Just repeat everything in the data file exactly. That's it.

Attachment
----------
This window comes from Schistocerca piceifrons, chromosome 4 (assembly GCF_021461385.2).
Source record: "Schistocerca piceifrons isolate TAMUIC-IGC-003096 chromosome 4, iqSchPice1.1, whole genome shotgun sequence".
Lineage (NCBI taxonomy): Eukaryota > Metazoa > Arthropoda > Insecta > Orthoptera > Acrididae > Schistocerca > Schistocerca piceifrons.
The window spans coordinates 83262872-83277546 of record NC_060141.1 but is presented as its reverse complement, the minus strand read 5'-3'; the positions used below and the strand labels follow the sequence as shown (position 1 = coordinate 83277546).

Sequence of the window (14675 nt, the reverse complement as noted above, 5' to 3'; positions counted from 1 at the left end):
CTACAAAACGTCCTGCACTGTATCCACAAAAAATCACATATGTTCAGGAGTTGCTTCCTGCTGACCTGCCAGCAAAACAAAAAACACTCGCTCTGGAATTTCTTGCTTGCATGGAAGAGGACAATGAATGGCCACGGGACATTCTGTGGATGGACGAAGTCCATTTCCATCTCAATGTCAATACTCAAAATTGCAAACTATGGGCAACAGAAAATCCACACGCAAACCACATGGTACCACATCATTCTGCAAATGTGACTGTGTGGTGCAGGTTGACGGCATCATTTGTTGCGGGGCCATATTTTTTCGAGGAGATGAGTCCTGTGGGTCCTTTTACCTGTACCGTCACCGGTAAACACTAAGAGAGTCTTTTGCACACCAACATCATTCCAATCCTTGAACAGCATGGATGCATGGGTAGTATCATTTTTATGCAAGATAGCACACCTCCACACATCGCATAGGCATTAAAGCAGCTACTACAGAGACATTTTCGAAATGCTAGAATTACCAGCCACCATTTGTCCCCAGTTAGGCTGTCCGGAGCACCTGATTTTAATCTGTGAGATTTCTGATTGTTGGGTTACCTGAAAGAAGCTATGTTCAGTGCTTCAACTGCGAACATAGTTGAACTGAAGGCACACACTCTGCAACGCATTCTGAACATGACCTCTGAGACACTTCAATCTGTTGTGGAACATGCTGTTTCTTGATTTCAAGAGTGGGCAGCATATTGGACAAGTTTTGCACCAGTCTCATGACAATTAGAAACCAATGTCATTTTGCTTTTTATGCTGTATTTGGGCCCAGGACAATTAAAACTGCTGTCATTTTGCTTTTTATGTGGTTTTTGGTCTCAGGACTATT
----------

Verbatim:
This window comes from Schistocerca piceifrons, chromosome 4 (assembly GCF_021461385.2).
Source record: "Schistocerca piceifrons isolate TAMUIC-IGC-003096 chromosome 4, iqSchPice1.1, whole genome shotgun sequence".
Lineage (NCBI taxonomy): Eukaryota > Metazoa > Arthropoda > Insecta > Orthoptera > Acrididae > Schistocerca > Schistocerca piceifrons.
The window spans coordinates 83262872-83277546 of record NC_060141.1 but is presented as its reverse complement, the minus strand read 5'-3'; the positions used below and the strand labels follow the sequence as shown (position 1 = coordinate 83277546).

Sequence of the window (14675 nt, the reverse complement as noted above, 5' to 3'; positions counted from 1 at the left end):
CTACAAAACGTCCTGCACTGTATCCACAAAAAATCACATATGTTCAGGAGTTGCTTCCTGCTGACCTGCCAGCAAAACAAAAAACACTCGCTCTGGAATTTCTTGCTTGCATGGAAGAGGACAATGAATGGCCACGGGACATTCTGTGGATGGACGAAGTCCATTTCCATCTCAATGTCAATACTCAAAATTGCAAACTATGGGCAACAGAAAATCCACACGCAAACCACATGGTACCACATCATTCTGCAAATGTGACTGTGTGGTGCAGGTTGACGGCATCATTTGTTGCGGGGCCATATTTTTTCGAGGAGATGAGTCCTGTGGGTCCTTTTACCTGTACCGTCACCGGTAAACACTAAGAGAGTCTTTTGCACACCAACATCATTCCAATCCTTGAACAGCATGGATGCATGGGTAGTATCATTTTTATGCAAGATAGCACACCTCCACACATCGCATAGGCATTAAAGCAGCTACTACAGAGACATTTTCGAAATGCTAGAATTACCAGCCACCATTTGTCCCCAGTTAGGCTGTCCGGAGCACCTGATTTTAATCTGTGAGATTTCTGATTGTTGGGTTACCTGAAAGAAGCTATGTTCAGTGCTTCAACTGCGAACATAGTTGAACTGAAGGCACACACTCTGCAACGCATTCTGAACATGACCTCTGAGACACTTCAATCTGTTGTGGAACATGCTGTTTCTTGATTTCAAGAGTGGGCAGCATATTGGACAAGTTTTGCACCAGTCTCATGACAATTAGAAACCAATGTCATTTTGCTTTTTATGCTGTATTTGGGCCCAGGACAATTAAAACTGCTGTCATTTTGCTTTTTATGTGGTTTTTGGTCTCAGGACTATT